Hamza moves LHC over oath-taking as CM Punjab

Pakistan Muslim League-Nawaz (PML-N) has approached the Lahore High Court (LHC) in an effort to have the governor of Punjab administer the chief minister oath to Hamza Shahbaz, the newly elected chief of the province, and to subsequently avoid constitutional crises.

Hamza Shahbaz filed a petition in the high court and made the Punjab governor as well as the Punjab chief secretary respondents in it.

He stated that he had been elected as the Punjab chief minister on April 16, during a provincial assembly session held under the LHC’s direction and that he had secured 197 votes out of 371.

Hamza reiterated that he had won the simple majority in the contest, after which the Acting Speaker Sardar Dost Muhammad Mazai provided copies of the result to the Punjab Governor Omer Sarfraz Cheema to fulfil the requirements of Rule 21 of the Rules of Procedure.

The petitioner maintained that the governor had, however, been reluctant to administer the oath to him as Cheema was following his vested interests.

He contended that it was constitutional that the chief minister elect was administered oath on the same day as his election without any delay, but that it was “unfortunate that we live in the eras of president and governors, who are shelled in their narrow political landscape and have failed to appreciate the grace expected from such esteemed constitutional roles and offices”.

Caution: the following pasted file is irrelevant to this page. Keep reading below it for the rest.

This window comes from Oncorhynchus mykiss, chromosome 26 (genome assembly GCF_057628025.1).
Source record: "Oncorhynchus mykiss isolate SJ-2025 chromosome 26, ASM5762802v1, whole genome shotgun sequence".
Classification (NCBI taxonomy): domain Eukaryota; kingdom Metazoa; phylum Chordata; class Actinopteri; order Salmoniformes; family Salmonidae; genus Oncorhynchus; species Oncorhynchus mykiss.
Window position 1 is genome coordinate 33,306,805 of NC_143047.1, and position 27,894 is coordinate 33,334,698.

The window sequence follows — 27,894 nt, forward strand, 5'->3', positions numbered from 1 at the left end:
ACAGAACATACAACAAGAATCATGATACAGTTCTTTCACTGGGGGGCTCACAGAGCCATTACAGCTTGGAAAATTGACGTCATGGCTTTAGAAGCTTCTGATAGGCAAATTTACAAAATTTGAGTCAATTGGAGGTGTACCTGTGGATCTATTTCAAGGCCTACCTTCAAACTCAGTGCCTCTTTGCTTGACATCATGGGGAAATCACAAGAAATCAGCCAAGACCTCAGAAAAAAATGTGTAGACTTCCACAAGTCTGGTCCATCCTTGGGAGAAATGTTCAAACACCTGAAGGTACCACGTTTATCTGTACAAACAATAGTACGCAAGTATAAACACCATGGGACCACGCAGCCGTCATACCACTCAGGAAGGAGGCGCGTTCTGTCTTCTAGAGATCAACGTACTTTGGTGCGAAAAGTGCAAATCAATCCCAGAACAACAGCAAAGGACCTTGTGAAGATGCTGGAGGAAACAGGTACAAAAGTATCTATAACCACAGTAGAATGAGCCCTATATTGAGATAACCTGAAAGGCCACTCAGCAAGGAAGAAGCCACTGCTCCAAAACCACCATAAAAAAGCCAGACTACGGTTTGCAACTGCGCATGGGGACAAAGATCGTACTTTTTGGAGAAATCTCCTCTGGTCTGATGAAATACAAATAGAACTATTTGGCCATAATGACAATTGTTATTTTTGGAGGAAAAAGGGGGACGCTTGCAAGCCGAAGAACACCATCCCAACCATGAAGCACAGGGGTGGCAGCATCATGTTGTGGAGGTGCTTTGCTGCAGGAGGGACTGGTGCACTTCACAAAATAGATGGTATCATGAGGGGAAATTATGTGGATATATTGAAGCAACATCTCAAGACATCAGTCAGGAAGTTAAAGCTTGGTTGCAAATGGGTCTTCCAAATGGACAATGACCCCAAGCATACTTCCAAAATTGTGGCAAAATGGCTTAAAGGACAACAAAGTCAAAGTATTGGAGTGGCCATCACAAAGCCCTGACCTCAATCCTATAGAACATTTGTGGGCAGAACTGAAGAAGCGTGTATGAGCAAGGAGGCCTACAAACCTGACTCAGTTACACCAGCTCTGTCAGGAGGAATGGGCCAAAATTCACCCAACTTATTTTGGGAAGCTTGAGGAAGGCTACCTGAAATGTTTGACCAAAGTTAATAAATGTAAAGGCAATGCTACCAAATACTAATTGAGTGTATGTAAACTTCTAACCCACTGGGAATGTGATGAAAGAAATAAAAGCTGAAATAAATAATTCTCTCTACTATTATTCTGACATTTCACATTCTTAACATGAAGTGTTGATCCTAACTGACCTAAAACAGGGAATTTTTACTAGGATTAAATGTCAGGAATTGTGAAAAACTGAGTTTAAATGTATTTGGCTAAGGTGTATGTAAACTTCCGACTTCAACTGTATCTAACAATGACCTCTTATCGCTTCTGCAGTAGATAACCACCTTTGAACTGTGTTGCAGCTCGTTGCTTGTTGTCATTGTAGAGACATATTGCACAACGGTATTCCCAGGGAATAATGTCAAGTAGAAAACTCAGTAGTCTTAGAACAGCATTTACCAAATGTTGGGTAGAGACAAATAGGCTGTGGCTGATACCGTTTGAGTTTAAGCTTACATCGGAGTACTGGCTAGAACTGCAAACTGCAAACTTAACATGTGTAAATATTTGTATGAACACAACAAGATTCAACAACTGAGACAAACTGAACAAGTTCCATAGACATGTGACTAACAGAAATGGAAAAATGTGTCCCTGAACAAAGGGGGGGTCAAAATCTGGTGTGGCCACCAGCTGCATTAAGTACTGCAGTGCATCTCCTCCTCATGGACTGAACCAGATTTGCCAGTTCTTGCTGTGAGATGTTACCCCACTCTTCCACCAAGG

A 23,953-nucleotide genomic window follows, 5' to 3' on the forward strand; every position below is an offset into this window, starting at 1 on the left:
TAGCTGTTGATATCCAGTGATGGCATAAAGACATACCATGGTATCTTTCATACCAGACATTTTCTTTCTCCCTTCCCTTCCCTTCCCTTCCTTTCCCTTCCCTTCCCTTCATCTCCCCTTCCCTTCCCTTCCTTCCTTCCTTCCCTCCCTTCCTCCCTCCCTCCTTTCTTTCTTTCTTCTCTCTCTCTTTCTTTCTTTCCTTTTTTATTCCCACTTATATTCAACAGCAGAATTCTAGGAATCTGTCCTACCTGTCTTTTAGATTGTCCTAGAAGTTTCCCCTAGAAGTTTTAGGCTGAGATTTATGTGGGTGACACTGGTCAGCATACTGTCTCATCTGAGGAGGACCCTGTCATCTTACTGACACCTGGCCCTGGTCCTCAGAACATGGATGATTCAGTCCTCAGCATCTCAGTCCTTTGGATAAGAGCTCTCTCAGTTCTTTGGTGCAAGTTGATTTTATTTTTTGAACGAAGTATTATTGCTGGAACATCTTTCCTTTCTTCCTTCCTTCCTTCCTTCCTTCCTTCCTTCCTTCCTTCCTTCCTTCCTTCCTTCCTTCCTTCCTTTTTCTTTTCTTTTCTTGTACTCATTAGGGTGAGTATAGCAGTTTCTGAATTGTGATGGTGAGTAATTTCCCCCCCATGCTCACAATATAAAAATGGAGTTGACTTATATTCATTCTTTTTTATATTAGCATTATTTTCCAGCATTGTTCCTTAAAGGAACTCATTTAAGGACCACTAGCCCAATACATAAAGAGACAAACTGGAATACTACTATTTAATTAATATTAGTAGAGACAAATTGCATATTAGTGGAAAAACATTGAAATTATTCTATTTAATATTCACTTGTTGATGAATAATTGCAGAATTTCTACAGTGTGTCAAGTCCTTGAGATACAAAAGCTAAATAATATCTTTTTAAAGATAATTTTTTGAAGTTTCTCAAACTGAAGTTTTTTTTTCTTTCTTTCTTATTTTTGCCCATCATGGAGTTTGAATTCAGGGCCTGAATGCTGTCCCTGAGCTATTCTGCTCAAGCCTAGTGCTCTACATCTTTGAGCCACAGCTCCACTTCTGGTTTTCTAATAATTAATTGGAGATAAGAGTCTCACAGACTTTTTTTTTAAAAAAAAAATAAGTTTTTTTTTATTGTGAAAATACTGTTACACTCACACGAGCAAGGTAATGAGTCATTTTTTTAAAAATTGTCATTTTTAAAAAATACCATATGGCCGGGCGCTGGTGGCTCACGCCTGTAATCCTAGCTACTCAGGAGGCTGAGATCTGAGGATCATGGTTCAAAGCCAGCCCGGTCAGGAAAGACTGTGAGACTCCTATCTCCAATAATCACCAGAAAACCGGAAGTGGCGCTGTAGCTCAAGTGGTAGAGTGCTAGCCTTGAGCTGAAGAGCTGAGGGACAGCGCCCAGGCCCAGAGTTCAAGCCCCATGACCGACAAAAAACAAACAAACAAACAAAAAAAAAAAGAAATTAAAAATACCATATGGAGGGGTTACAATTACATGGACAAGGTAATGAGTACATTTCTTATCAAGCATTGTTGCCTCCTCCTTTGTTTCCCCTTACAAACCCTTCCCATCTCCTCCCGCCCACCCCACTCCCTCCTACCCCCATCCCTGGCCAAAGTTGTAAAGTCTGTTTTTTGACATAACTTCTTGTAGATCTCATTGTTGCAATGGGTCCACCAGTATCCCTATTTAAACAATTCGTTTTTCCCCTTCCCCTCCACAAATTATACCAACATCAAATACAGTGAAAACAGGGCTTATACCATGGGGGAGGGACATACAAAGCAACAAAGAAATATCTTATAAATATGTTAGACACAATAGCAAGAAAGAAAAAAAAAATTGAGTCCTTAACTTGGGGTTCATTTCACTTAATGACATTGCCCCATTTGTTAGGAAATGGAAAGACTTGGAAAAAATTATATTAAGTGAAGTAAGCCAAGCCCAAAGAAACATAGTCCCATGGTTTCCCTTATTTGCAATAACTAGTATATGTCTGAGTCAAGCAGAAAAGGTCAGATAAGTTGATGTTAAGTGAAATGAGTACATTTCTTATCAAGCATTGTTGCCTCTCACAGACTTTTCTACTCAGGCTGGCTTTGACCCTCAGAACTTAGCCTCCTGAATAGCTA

He maintained that the incumbent Punjab governor was in sheer disregard for the Constitution and constitutional convention.

Read Punjab heats up as legal impasse over CM election persists

The petition further stated that the chief secretary was a former office-bearer and worker of PTI and that it was unfortunate that he was insistent on creating a constitutional crisis that ridiculed the spirit of constitutional commands and parliamentary democracy, and also exposed the populace to further economic and political turmoil.

He claimed that the position of the president as the head of state and the position of the governor as the head of province was similar to that of the English constitutional monarch, wherein a leader does not and cannot act on his own initiative but must act in accordance with the advice of the prime minister or in the latter case, the chief minister or his cabinet.

“The governor in the performance of his functions is bound to act on the advice of the chief minister or his cabinet, but this is subject to the provisions of the Constitution. Thus, where a constitutional provision clearly designates a particular obligation/duty in no unclear terms, the governor is duty-bound to perform the same in the manner defined in the Constitution,” the petition stated.

It further said that Article 130(5) imposed a mandatory obligation upon the governor in which he had no discretion to act in any manner other than what has been clearly specified.

“Any deviation for whatsoever reason that may be would constitute a violation of the clear obligation laid down in Clause (5) of Article 130 of the Constitution.”

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